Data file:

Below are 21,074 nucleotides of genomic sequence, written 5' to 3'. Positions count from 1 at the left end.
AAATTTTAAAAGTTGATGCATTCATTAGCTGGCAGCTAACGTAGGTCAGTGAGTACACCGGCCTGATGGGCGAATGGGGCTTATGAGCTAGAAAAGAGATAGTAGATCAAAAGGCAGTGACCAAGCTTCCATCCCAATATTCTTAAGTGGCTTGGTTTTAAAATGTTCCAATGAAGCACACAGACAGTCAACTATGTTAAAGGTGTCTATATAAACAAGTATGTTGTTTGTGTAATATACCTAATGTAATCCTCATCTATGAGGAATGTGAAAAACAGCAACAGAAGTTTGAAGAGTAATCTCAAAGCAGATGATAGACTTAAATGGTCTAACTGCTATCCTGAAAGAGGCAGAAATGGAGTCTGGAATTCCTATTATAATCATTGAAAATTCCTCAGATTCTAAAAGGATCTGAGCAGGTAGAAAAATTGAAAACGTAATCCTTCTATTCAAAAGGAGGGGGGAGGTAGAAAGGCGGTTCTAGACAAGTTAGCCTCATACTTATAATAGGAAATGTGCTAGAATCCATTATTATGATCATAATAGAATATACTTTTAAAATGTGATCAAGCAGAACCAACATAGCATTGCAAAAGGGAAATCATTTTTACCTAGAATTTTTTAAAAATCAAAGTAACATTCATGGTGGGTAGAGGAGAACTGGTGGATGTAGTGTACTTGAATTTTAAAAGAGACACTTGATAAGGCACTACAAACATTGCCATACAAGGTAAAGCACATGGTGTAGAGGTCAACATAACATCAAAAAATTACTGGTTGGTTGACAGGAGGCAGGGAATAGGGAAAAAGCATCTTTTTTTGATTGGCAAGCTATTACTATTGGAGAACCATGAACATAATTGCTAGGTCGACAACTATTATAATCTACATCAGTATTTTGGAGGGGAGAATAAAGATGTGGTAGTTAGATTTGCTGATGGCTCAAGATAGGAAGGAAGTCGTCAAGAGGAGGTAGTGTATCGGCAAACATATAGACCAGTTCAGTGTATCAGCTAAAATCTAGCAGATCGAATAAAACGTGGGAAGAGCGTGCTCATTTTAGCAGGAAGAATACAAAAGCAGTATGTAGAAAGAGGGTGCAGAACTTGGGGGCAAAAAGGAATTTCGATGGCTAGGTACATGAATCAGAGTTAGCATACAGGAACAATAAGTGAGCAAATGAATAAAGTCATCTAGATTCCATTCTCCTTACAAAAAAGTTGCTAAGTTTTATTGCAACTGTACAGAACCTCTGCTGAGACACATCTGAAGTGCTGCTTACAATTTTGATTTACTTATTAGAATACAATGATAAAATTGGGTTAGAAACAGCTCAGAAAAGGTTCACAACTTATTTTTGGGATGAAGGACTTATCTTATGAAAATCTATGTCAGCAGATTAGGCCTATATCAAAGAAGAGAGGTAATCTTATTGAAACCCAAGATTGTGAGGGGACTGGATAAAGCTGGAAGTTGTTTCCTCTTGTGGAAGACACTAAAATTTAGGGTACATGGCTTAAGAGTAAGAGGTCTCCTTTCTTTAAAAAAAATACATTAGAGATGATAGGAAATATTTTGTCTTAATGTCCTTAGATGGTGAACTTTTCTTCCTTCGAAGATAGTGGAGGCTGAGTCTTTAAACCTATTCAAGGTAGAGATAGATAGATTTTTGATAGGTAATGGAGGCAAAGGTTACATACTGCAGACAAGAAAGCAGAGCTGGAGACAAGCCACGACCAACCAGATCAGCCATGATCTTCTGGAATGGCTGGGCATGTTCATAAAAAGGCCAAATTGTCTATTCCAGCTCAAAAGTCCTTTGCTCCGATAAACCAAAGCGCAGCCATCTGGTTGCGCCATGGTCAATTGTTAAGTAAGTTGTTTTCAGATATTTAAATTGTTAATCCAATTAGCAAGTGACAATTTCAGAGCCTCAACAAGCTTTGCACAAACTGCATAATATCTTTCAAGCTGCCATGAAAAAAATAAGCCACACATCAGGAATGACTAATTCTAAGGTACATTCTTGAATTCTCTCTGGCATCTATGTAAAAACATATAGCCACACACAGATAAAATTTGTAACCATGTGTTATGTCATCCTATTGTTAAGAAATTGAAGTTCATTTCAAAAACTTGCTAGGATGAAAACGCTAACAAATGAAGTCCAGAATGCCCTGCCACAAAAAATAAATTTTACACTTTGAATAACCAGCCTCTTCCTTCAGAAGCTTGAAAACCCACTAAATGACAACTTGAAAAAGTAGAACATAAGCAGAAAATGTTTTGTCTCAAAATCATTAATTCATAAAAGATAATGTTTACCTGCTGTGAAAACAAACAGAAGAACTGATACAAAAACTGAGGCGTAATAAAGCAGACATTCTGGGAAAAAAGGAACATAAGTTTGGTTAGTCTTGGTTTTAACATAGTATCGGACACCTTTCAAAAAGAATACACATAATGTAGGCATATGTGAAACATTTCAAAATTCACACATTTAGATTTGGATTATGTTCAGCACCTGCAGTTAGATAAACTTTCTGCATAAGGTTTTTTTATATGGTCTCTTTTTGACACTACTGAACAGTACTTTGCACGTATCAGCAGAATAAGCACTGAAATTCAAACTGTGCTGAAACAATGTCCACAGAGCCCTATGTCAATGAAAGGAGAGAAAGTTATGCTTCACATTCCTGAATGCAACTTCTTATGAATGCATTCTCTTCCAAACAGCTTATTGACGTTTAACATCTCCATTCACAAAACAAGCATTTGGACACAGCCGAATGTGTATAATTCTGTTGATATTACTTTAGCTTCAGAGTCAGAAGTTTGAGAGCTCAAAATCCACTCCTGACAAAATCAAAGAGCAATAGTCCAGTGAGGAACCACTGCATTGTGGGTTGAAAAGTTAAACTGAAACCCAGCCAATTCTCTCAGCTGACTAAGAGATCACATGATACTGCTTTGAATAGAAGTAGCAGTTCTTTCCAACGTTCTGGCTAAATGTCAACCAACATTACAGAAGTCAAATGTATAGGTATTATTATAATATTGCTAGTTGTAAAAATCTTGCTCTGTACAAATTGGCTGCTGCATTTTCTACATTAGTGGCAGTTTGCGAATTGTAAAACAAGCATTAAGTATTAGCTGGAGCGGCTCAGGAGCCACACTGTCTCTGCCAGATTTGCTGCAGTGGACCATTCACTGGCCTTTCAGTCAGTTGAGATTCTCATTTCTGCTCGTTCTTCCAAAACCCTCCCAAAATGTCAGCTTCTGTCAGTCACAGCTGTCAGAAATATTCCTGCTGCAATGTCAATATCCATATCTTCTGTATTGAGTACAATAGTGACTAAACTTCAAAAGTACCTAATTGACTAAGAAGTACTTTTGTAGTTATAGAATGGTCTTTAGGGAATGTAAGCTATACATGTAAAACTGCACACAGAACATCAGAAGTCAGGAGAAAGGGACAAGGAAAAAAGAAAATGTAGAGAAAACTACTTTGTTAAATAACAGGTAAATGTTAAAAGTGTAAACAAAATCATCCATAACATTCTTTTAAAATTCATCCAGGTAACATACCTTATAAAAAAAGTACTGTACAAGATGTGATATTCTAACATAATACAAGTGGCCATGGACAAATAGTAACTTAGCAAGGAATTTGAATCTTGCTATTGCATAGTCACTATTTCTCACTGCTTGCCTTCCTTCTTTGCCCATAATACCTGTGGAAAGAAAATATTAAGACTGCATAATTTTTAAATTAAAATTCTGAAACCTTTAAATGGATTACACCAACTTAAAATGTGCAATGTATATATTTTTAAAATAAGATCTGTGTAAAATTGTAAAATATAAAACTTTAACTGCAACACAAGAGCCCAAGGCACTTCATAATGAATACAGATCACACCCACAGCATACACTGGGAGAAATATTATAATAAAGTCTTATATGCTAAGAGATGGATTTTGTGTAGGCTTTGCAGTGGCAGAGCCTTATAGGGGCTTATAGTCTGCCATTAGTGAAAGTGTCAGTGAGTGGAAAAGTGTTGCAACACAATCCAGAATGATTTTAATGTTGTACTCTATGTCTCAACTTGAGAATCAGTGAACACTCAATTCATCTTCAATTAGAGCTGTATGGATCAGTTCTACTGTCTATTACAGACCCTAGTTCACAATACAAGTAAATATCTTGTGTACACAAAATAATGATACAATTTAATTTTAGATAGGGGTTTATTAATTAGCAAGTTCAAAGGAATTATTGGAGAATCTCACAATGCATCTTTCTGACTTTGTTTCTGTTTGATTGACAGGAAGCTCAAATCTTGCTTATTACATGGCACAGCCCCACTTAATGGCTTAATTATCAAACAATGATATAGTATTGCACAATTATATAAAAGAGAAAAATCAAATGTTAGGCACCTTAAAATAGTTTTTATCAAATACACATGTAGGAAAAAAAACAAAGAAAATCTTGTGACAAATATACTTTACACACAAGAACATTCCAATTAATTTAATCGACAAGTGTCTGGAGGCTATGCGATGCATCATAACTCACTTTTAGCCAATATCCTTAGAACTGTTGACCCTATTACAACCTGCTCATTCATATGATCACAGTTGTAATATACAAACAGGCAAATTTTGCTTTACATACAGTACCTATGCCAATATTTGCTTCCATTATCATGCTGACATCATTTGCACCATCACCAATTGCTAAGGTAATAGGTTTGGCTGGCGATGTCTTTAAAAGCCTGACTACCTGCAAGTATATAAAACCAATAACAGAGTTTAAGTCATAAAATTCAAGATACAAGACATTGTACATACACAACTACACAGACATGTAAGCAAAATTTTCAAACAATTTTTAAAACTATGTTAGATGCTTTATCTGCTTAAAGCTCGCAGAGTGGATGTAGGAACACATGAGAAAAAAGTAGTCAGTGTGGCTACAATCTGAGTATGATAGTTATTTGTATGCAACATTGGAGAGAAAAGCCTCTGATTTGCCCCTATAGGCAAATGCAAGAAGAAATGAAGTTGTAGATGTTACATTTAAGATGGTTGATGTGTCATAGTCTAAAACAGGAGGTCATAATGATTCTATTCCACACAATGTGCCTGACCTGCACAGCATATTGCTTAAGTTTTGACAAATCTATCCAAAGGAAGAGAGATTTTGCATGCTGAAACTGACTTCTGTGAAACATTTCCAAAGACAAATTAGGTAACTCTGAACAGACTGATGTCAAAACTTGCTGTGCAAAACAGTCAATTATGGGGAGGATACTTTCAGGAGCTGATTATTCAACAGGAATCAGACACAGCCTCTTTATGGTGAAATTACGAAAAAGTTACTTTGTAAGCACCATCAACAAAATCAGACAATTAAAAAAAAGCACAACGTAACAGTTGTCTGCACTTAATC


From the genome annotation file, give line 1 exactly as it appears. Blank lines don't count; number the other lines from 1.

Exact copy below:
Below are 21,074 nucleotides of genomic sequence, written 5' to 3'. Positions count from 1 at the left end.